Researchers Studying Arctic Ice Feared Drowned
Two Dutch scientists encountered thin ice in an unexpected area
By John Johnson,  Newser Staff
Posted May 2, 2015 12:26 PM CDT
This handout photo provided by The National Oceanic and Atmospheric Administration shows Arctic sea ice in 2013.   (AP Photo/NOAA)

(Newser) – Two Dutch researchers are presumed to be drowned while exploring an area of the Arctic where they expected to find thick ice. Marc Cornelissen and Philip de Roo were last heard from on Tuesday, when Cornelissen left a jokey voicemail about how it was so warm near Bathurst Island that the two were skiing in their underwear, reports the CBC. “I’m glad you guys don’t have pictures of us on the ice,” he told colleagues at the Cold Facts research organization. “But it was the only way to deal with the heat.” He added that they would likely have to make a detour as they approached the island. "We think we see thin ice in front of us, which is quite interesting," Cornelissen said. "And we're going to research some more of that if we can."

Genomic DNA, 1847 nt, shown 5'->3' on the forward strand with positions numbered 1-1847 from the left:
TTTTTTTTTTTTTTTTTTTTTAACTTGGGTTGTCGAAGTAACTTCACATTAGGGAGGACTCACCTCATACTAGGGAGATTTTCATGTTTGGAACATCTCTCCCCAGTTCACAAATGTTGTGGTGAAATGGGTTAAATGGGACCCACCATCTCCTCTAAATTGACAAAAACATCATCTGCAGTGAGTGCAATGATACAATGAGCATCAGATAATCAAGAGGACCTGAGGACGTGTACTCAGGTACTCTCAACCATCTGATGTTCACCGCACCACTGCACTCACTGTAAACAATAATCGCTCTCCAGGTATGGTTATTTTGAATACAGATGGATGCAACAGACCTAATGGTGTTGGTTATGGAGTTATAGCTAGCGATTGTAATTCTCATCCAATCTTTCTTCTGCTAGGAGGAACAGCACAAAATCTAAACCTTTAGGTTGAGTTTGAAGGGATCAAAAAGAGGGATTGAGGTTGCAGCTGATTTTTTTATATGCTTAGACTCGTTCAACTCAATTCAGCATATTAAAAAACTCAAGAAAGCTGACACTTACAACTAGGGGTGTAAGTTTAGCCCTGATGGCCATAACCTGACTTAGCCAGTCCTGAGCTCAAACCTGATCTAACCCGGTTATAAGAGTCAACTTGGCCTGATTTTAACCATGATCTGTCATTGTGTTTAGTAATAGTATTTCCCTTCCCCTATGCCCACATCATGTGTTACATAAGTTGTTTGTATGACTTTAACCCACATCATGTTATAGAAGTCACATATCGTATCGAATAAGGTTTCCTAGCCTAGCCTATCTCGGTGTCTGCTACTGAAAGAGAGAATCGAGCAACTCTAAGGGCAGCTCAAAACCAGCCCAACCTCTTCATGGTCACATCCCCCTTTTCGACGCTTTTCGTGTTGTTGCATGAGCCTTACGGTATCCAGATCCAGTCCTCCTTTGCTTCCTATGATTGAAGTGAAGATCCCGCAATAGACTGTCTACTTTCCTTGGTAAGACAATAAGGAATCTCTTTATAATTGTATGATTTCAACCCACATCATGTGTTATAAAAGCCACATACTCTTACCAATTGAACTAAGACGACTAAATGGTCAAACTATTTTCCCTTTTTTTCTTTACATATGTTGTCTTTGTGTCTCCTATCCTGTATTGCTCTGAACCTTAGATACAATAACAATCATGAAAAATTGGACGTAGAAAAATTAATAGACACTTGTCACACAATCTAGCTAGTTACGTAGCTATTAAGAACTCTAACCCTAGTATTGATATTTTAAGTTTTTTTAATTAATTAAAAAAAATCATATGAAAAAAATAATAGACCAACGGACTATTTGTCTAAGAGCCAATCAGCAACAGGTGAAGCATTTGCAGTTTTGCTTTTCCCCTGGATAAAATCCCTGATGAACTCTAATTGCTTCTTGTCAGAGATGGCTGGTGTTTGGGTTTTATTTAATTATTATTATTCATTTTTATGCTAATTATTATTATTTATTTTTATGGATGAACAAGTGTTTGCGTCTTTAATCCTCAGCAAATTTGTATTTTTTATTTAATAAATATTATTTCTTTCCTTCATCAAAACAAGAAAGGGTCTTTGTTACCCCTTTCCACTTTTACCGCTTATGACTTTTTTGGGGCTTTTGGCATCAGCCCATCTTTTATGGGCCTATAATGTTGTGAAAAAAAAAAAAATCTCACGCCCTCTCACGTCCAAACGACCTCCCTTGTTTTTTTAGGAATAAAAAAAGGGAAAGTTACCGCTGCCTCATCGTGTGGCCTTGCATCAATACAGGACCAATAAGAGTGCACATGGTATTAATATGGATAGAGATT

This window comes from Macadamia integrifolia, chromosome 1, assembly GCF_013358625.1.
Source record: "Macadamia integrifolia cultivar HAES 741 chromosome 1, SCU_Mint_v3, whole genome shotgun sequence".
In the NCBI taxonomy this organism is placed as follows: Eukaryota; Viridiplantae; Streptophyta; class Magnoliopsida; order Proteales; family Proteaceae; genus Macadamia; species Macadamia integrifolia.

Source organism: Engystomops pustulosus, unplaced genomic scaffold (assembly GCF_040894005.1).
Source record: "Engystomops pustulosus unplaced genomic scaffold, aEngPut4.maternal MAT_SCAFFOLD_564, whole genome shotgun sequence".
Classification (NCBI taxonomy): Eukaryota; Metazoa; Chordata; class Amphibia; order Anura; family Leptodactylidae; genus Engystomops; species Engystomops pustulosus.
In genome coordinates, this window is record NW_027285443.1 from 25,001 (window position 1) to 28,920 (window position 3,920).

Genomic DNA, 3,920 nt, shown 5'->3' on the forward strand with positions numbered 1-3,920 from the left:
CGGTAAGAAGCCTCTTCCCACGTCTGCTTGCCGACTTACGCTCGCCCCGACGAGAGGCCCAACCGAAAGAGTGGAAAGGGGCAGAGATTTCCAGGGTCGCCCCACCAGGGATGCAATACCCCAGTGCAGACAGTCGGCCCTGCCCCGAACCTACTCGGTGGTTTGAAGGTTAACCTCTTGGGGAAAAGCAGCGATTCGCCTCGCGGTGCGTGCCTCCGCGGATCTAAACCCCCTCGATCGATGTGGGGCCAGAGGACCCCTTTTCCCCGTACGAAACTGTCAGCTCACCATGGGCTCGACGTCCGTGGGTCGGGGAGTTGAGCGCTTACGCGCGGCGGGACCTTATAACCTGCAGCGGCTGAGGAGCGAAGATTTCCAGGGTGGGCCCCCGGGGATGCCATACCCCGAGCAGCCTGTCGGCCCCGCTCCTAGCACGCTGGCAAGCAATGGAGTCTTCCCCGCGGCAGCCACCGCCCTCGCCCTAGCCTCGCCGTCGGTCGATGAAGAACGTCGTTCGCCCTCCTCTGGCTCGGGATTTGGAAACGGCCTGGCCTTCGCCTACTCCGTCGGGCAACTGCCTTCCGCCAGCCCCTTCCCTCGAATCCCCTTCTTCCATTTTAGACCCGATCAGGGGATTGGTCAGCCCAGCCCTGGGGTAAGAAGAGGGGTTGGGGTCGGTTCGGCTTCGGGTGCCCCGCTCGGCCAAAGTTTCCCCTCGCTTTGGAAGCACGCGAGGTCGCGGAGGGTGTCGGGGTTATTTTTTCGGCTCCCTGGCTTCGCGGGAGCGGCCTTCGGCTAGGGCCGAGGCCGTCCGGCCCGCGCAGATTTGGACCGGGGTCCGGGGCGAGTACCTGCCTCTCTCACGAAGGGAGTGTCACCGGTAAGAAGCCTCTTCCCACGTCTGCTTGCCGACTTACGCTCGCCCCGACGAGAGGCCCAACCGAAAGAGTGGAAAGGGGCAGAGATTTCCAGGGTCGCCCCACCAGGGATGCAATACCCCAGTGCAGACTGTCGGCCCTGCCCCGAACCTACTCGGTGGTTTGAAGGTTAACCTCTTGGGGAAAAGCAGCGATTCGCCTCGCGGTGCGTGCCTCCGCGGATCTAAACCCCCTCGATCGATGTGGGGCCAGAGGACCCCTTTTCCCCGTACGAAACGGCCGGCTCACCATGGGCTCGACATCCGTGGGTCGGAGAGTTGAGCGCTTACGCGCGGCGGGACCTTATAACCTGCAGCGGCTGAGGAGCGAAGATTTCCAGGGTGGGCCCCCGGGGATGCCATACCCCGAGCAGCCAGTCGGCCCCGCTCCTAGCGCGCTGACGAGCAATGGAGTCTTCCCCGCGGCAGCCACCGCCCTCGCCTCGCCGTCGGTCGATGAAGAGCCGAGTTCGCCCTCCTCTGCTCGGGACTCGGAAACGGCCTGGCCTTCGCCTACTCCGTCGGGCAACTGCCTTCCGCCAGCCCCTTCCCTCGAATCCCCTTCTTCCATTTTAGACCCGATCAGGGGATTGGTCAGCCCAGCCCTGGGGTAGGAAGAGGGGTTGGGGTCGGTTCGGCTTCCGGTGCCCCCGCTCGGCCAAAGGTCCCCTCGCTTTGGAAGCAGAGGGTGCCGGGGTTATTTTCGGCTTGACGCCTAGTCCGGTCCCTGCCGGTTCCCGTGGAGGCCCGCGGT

The next day, their base camp received an automated distress call. A search plane spotted their equipment in an area with thin ice and open water, as well as their sled dog safely perched on a chunk of ice, but the experienced explorers were nowhere to be found, reports the Guardian. Some of their personal items were seen floating near where the SOS signal originated, reports Nunatsiaq Online. Their mission had been to collect data from a region designated by the World Wildlife Fund as the Last Ice Area, where summer sea ice "is expected to be most resilient to warming and to remain for decades to come," according to the Cold Facts website.
 

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